The people-centered approach does not seem to be the answer for which everyone is looking, especially when considering that the actors are not behaving logically. Looking at the ever expanding numbers of refugees, many do not seem to be approaching a working solution (only considering their own rights and not that of the refugee) because, although States want to control the migration, they are not willing to budge on their favored issues, such as preventing threats to the State’s national security. This in turn leads to “exclud[ing], neglect[ing], or treat[ing] [*86] with suspicion” the non-citizen (p.516). Lambert stresses that we have to focus on the principles presented by the 1951 Refugee Convention that has now been developed into the human rights framework and which has far-reaching importance, including “the right to enjoy asylum, the right to freedom of movement and the right to an adequate standard of living” (p.xxiv). What is envisioned here, however, is a policy that will evolve with the times – something that will benefit both developed and developing countries, as well as the refugees. The solution boils down to the fact that not everyone is going to be happy with the risks involved on all sides. So what compromises have to be made?
Obviously there is a need for a better approach. So, what can be used for the standard in deciding these issues? Do the gaps in the current international refugee law need to be filled? Lambert says yes, but she feels this will be resolved in time. Most of the law in place concerns citizens fleeing war-torn countries – mainly, World War II – the current solution places the question of what to do with refugees seeking their rights of a better quality of life on the mercy of the immigration court.
The current principles, according to Lambert, have some gaps, but the criticisms surrounding human security involve the lack of clear direction and a legal framework for decisions which has “affected [the] international humanitarian law and international criminal law.” However, there has been a new motivation to manage migration (this has raised questions about compromise and security), leading some to see the value of collaboration among those responsible for international refugee law. This collaboration (the interrelationship and communication, many times from conferences and internet interaction, is surfacing between the actors involved in international refugee law) shows potential and could represent an answer to the current problems.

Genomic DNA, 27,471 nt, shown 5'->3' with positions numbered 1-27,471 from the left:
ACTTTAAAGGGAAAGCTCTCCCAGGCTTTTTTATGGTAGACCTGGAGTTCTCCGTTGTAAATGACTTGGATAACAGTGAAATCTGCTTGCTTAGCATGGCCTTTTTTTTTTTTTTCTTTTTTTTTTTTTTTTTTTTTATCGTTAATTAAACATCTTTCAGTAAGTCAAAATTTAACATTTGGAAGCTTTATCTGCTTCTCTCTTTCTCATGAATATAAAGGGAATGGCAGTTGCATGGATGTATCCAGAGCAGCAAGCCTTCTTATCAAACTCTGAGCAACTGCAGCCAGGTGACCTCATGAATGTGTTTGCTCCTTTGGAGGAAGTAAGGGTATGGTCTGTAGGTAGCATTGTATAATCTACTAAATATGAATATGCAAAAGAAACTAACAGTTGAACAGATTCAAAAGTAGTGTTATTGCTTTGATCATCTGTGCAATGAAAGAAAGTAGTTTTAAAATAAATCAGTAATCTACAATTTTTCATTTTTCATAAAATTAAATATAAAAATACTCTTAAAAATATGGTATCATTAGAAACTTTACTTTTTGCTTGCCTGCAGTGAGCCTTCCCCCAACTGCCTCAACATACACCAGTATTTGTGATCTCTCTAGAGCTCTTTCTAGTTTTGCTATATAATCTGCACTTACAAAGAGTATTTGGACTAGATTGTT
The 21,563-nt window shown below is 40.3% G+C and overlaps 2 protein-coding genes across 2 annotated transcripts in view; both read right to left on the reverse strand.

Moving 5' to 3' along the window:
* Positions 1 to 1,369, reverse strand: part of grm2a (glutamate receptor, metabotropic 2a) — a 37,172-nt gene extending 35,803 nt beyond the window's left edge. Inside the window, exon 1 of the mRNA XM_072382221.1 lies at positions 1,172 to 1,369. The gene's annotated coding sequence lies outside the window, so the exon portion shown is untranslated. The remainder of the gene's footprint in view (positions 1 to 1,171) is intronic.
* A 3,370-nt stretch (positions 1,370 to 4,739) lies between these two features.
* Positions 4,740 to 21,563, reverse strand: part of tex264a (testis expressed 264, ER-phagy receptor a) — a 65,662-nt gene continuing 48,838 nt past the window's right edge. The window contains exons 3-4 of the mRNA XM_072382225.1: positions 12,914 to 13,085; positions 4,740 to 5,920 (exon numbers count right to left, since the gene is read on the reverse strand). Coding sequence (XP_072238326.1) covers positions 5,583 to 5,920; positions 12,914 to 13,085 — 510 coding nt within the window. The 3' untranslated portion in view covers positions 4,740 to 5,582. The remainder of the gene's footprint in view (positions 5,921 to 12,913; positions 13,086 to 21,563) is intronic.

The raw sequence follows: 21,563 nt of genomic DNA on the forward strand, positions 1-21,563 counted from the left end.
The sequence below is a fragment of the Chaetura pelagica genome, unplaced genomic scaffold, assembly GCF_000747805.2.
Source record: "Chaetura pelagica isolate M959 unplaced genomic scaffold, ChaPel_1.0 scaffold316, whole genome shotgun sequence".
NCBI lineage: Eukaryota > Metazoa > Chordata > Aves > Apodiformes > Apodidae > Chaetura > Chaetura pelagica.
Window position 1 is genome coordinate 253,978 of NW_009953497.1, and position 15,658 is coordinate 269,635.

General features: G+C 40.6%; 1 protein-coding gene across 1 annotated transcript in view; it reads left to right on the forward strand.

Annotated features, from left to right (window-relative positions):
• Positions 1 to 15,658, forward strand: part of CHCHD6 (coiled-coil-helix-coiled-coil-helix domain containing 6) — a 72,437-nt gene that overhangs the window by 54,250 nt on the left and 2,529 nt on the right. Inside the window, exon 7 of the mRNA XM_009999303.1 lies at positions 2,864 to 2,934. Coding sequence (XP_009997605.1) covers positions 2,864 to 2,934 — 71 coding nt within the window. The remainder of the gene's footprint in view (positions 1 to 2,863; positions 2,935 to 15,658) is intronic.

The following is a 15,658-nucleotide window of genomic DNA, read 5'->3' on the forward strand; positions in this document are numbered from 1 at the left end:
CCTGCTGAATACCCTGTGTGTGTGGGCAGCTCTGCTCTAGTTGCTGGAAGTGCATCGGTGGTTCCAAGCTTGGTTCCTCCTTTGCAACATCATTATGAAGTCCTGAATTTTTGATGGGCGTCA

Lambert is not trying to say that this is an unworkable situation; instead she thinks all of this is a good thing that will, in fact, change matters for the better. She does, however, remind us that states are only looking out for their best interests – worrying about how these refugees can be a danger to society in view of the current world system – and not the interests of asylum seekers, who need to find a safe home.
Such issues require patience, a luxury that most refugees may not be able to afford because they are in dire circumstances. In the meantime, international refugee law will evolve to a more positive sphere. Lambert’s ideas and this collection of essays are realistic and interesting. Anyone who wishes to explore the concept involved with international refugee law should give Lambert’s volume consideration – I do not see the situation changing anytime in the near future. [*87]
Bolton, Alexander. 2010. “Senate Rejects DREAM Act, Closing Door on Immigration Reform.” TheHill.com, Dec. 18, 2010.
Fitzpatrick, Joan. 1996. “Revitalizing the 1951 Refugee Convention,” in ESTABLISHING IMMIGRATION CONTROLS: THE SEARCH FOR WORKABLE POLICIES IN GERMANY AND THE UNITED STATES (Kay Hailbronner, et al. eds.).
Fitzpatrick, Joan. 2000. “Temporary Protection of Refugees: Elements of a Formalized Regime.” 94 AMERICAN JOURNAL OF INTERNATIONAL LAW 279-306.
Minas, Stephen. 2010. “The Controversy Over Asylum Seekers in Australia,” CANBERRA TIMES, July 3, 2010. available at http://shanghaigreengang.wordpress.com/2010/07/03/the-controversy-over-asylum-seekers.
Refugee Act of 1980 (Pub. L. no.96-212, 94 Stat. 102), available at www.acf.hhs.gov/programs/orr/policy/refact1.htm .
Statute of the Office of the U.N. High Commissioner for Refugees, adopted by General Assembly Dec. 14, 1950 (Annex to G.A. Res. 428, 5 U.N. GAOR, supp. [no. 20] 46, U.N. Doc. a/1775 , available at http://www.unhcr.org/3b66c39e1.html .
TRAC Immigration, Asylum Law, Asylum Seekers and Refugees: A Primer (2011), at 2, available at http://trac.syr.edu/immigration/reports/161/ .
TRAC Immigration, Immigration Judges (2011), at 1, available at http://trac.syr.edu/immigration/reports/160/ .
UNHCR Website, U.N. Convention Relating to the Status of Refugees (July 28, 1951) (189 U.N.T.S. 137), available at http://www.unhcr.org/3b66c2aa10.html .
UNHCR Website, U.N. Protocol Relating to the Status of Refugees (Jan. 31, 1967) (19 U.S.T. 6223, T.I.A.S. no. 6577, 606 U.N.T.S. 267), available at http://www.unhcr.org/3b66c2aa10.html .
U.S. Citizenship and Immigration Services. Immigration and Nationality Act § 208, U.S.C. § 1158, available at http://www.uscis.gov/ (under Laws).
CANADA v. WARD,  2 S.C.R. 689, 733.
© Copyright 2011 by the author, Victoria A. Redd.